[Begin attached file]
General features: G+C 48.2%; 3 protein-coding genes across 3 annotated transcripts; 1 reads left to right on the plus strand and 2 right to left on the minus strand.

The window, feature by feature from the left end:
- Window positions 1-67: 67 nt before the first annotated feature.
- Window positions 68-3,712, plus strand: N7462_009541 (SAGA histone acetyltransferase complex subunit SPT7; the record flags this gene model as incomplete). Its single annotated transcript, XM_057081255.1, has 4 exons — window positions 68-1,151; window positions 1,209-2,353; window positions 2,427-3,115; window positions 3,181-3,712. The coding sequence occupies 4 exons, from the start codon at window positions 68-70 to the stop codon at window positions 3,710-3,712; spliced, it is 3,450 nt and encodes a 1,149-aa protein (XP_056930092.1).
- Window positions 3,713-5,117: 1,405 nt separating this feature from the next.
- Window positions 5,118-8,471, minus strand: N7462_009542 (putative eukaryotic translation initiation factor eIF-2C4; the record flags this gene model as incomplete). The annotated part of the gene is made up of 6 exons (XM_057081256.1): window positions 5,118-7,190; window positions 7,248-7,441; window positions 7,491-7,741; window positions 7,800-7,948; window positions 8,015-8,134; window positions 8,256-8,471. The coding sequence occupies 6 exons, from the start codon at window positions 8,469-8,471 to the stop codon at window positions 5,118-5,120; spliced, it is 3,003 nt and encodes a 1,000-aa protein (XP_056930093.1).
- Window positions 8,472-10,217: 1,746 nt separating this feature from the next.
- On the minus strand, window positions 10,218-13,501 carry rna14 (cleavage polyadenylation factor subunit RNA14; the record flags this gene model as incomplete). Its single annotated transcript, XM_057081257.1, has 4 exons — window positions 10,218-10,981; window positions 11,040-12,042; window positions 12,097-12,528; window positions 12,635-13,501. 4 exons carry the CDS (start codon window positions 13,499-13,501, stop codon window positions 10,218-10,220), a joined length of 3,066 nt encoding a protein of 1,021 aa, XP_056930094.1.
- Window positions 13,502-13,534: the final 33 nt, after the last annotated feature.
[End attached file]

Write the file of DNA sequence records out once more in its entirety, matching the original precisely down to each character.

General features: G+C 48.2%; 3 protein-coding genes across 3 annotated transcripts; 1 reads left to right on the plus strand and 2 right to left on the minus strand.

The window, feature by feature from the left end:
- Window positions 1-67: 67 nt before the first annotated feature.
- Window positions 68-3,712, plus strand: N7462_009541 (SAGA histone acetyltransferase complex subunit SPT7; the record flags this gene model as incomplete). Its single annotated transcript, XM_057081255.1, has 4 exons — window positions 68-1,151; window positions 1,209-2,353; window positions 2,427-3,115; window positions 3,181-3,712. The coding sequence occupies 4 exons, from the start codon at window positions 68-70 to the stop codon at window positions 3,710-3,712; spliced, it is 3,450 nt and encodes a 1,149-aa protein (XP_056930092.1).
- Window positions 3,713-5,117: 1,405 nt separating this feature from the next.
- Window positions 5,118-8,471, minus strand: N7462_009542 (putative eukaryotic translation initiation factor eIF-2C4; the record flags this gene model as incomplete). The annotated part of the gene is made up of 6 exons (XM_057081256.1): window positions 5,118-7,190; window positions 7,248-7,441; window positions 7,491-7,741; window positions 7,800-7,948; window positions 8,015-8,134; window positions 8,256-8,471. The coding sequence occupies 6 exons, from the start codon at window positions 8,469-8,471 to the stop codon at window positions 5,118-5,120; spliced, it is 3,003 nt and encodes a 1,000-aa protein (XP_056930093.1).
- Window positions 8,472-10,217: 1,746 nt separating this feature from the next.
- On the minus strand, window positions 10,218-13,501 carry rna14 (cleavage polyadenylation factor subunit RNA14; the record flags this gene model as incomplete). Its single annotated transcript, XM_057081257.1, has 4 exons — window positions 10,218-10,981; window positions 11,040-12,042; window positions 12,097-12,528; window positions 12,635-13,501. 4 exons carry the CDS (start codon window positions 13,499-13,501, stop codon window positions 10,218-10,220), a joined length of 3,066 nt encoding a protein of 1,021 aa, XP_056930094.1.
- Window positions 13,502-13,534: the final 33 nt, after the last annotated feature.